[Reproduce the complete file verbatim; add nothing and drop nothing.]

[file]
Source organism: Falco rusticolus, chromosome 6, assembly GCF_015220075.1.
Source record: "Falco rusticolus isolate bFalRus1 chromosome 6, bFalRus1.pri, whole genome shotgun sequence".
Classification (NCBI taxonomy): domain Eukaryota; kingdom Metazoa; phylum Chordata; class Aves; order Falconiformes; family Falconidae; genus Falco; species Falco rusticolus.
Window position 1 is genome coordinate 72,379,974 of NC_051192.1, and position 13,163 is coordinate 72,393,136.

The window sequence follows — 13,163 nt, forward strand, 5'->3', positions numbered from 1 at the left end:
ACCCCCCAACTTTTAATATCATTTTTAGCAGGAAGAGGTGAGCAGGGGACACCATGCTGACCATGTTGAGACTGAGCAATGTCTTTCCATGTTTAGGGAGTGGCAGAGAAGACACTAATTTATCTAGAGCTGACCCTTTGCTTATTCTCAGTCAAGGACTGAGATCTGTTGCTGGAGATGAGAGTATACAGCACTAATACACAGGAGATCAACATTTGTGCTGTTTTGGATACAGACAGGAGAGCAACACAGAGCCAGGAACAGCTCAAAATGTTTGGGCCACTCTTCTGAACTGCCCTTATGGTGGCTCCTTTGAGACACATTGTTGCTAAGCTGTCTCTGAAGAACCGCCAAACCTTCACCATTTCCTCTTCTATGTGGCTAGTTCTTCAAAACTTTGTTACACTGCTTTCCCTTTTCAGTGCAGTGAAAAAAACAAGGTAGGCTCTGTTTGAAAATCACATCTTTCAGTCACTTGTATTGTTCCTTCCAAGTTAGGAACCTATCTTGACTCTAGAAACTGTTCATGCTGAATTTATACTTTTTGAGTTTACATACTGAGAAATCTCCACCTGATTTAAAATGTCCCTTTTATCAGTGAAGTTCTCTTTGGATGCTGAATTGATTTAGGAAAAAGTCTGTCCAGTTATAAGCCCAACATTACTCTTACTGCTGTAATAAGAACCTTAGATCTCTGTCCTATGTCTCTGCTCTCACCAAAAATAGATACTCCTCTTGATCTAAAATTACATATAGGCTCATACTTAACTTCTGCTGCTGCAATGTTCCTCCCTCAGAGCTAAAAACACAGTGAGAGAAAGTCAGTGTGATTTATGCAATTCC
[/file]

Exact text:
Source organism: Falco rusticolus, chromosome 6, assembly GCF_015220075.1.
Source record: "Falco rusticolus isolate bFalRus1 chromosome 6, bFalRus1.pri, whole genome shotgun sequence".
Classification (NCBI taxonomy): domain Eukaryota; kingdom Metazoa; phylum Chordata; class Aves; order Falconiformes; family Falconidae; genus Falco; species Falco rusticolus.
Window position 1 is genome coordinate 72,379,974 of NC_051192.1, and position 13,163 is coordinate 72,393,136.

The window sequence follows — 13,163 nt, forward strand, 5'->3', positions numbered from 1 at the left end:
ACCCCCCAACTTTTAATATCATTTTTAGCAGGAAGAGGTGAGCAGGGGACACCATGCTGACCATGTTGAGACTGAGCAATGTCTTTCCATGTTTAGGGAGTGGCAGAGAAGACACTAATTTATCTAGAGCTGACCCTTTGCTTATTCTCAGTCAAGGACTGAGATCTGTTGCTGGAGATGAGAGTATACAGCACTAATACACAGGAGATCAACATTTGTGCTGTTTTGGATACAGACAGGAGAGCAACACAGAGCCAGGAACAGCTCAAAATGTTTGGGCCACTCTTCTGAACTGCCCTTATGGTGGCTCCTTTGAGACACATTGTTGCTAAGCTGTCTCTGAAGAACCGCCAAACCTTCACCATTTCCTCTTCTATGTGGCTAGTTCTTCAAAACTTTGTTACACTGCTTTCCCTTTTCAGTGCAGTGAAAAAAACAAGGTAGGCTCTGTTTGAAAATCACATCTTTCAGTCACTTGTATTGTTCCTTCCAAGTTAGGAACCTATCTTGACTCTAGAAACTGTTCATGCTGAATTTATACTTTTTGAGTTTACATACTGAGAAATCTCCACCTGATTTAAAATGTCCCTTTTATCAGTGAAGTTCTCTTTGGATGCTGAATTGATTTAGGAAAAAGTCTGTCCAGTTATAAGCCCAACATTACTCTTACTGCTGTAATAAGAACCTTAGATCTCTGTCCTATGTCTCTGCTCTCACCAAAAATAGATACTCCTCTTGATCTAAAATTACATATAGGCTCATACTTAACTTCTGCTGCTGCAATGTTCCTCCCTCAGAGCTAAAAACACAGTGAGAGAAAGTCAGTGTGATTTATGCAATTCC